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06-01-2022, 11:18 AM - 2 Likes   #16
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QuoteOriginally posted by btnapa Quote
Thanks for the info. In that case, it is not a fair comparison. If I do not miss my guess, Pentax is over one stop from wide open, while the Bigma is wide open. To make it a more even match, the Bigma needs to go to f8 or perhaps another 1/3 or 1/2 stop more to get away from the wide open weak spot.
I compared them at the same actual apertures - in the real world, we can't control the illumination created by the Sun and shoot at the apertures we want? Here both lenses were in the same conditions.
As for sharpness "in general", I call Bigma a "fair weather telezoom", since its highest sharpness and contrast at a large focal length develop at a relative aperture of f=11 and higher (very good at f=13). And certainly not less than f = 9.
But, as you understand, shooting in this way, and even from the hands (more precisely, from the side of the photoboat), is quite difficult in real weather. Therefore, I compared exactly at those relative openings on which I would like to work in real life.

06-01-2022, 01:24 PM   #17
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QuoteOriginally posted by btnapa Quote
I rather be in the F1 at 200kmh, it would be a lot more stable!! I think to make the comparison more relevant they should either be wiid-open or if stopped down, they should be stopped down by the same amount. Although, I suspect that Pentax might still be superior, even wide open. After all, we are talking about a top notch pro-class 70-200 vs. a semi-pro lens.

You sure about that, our forest service roads are rutted and graveled in places. Again, it's a matter of what the goal is, and the rest of the testing protocols - how focused, shutter speed, wind speed, shooting platform and attachment to, ... they're similar in size/mass but not the same. I'm not saying the 70-200 is lesser or bester. Perhaps another criteria could be LP/mm/$mm ;
06-03-2022, 11:07 PM - 1 Like   #18
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QuoteOriginally posted by Grokh Quote
I call Bigma a "fair weather telezoom", since its highest sharpness and contrast at a large focal length develop at a relative aperture of f=11 and higher (very good at f=13). And certainly not less than f = 9.
Obviously you have first hand experience as to the sharpness of the Bigma. I always thought the Bigma was more than a decent lens. I stand corrected. In that case go with your gut feeling. For personal work, I go as light as possible these days. Even if it mean compromising on the quality a bit. The only time I do not compromise is when I am paid by a client to produce the best image possible. In situations like that, I log whatever is necessary to deliver the goods.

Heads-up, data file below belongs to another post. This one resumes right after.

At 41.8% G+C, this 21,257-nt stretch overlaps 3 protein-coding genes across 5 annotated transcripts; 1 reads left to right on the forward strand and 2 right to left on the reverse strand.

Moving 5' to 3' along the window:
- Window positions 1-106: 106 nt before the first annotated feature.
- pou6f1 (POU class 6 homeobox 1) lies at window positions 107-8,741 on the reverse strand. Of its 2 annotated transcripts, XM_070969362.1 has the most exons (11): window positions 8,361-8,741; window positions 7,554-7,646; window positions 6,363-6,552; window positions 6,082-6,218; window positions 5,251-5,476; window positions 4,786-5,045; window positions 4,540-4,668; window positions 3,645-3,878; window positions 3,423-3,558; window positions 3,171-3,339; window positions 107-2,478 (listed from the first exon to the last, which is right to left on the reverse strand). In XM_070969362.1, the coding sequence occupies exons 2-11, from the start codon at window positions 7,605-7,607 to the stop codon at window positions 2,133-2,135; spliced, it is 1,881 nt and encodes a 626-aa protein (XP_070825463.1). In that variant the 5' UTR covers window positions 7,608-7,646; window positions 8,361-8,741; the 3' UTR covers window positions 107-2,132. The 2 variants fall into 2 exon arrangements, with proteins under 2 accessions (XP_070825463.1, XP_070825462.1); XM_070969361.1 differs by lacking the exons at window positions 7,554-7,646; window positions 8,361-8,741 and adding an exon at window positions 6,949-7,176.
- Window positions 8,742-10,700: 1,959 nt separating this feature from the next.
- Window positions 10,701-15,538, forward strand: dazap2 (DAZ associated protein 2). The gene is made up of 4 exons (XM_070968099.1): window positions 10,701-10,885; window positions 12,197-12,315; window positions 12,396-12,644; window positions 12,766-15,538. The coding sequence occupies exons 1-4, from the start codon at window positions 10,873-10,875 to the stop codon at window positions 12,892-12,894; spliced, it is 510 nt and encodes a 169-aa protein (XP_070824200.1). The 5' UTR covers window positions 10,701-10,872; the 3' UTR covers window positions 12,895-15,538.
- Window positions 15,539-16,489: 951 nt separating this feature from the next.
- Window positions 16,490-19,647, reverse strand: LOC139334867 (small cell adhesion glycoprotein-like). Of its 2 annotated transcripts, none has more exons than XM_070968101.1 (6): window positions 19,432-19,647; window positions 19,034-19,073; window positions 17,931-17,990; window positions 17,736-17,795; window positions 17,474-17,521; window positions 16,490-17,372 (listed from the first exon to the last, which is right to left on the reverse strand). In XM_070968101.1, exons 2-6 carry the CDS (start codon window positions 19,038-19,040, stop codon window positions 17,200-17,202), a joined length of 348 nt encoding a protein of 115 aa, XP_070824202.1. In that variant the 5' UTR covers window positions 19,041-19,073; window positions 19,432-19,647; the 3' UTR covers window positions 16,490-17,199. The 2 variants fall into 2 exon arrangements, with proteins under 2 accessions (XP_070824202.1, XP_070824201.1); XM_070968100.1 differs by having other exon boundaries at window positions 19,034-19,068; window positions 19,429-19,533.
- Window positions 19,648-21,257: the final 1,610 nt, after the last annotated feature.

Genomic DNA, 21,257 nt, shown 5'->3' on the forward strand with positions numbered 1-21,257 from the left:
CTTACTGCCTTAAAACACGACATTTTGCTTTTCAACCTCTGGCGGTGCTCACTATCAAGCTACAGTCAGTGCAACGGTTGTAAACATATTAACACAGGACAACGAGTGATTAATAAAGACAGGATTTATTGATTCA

---------- Post added 06-03-22 at 11:07 PM ----------

QuoteOriginally posted by Grokh Quote
I call Bigma a "fair weather telezoom", since its highest sharpness and contrast at a large focal length develop at a relative aperture of f=11 and higher (very good at f=13). And certainly not less than f = 9.
Obviously you have first hand experience as to the sharpness of the Bigma. I always thought the Bigma was more than a decent lens. I stand corrected. In that case go with your gut feeling. For personal work, I go as light as possible these days. Even if it mean compromising on the quality a bit. The only time I do not compromise is when I am paid by a client to produce the best image possible. In situations like that, I log whatever is necessary to deliver the goods.

---------- Post added 06-03-22 at 11:21 PM ----------

QuoteOriginally posted by JohnMc Quote
You sure about that, our forest service roads are rutted and graveled in places.
In that case, my (self imposed) speed limit is down to less than 30 or so! On the other hand, I do not know anyone who would risk 200 on a gravel road unless it is the Paris-Dakar race!
06-04-2022, 01:33 AM   #19
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QuoteOriginally posted by btnapa Quote
Obviously you have first hand experience as to the sharpness of the Bigma. I always thought the Bigma was more than a decent lens. I stand corrected. In that case go with your gut feeling. For personal work, I go as light as possible these days. Even if it mean compromising on the quality a bit. The only time I do not compromise is when I am paid by a client to produce the best image possible. In situations like that, I log whatever is necessary to deliver the goods.
Yes, I have been shooting with Bigmas of two different generations for a total of about 15 years. I believe that I have studied the features of these lenses well.

06-04-2022, 09:37 PM - 2 Likes   #20
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QuoteOriginally posted by Grokh Quote
I compared them at the same actual apertures - in the real world, we can't control the illumination created by the Sun and shoot at the apertures we want? Here both lenses were in the same conditions.
As for sharpness "in general", I call Bigma a "fair weather telezoom", since its highest sharpness and contrast at a large focal length develop at a relative aperture of f=11 and higher (very good at f=13). And certainly not less than f = 9.
But, as you understand, shooting in this way, and even from the hands (more precisely, from the side of the photoboat), is quite difficult in real weather. Therefore, I compared exactly at those relative openings on which I would like to work in real life.
This is not inconsistent with what I see in Sony circles. The Bigma is rated much poorer than the Sony 100-400 GM - the newer Sigma 100-400 for e-mount and the Tamron 150-500 are much sharper lenses as well.
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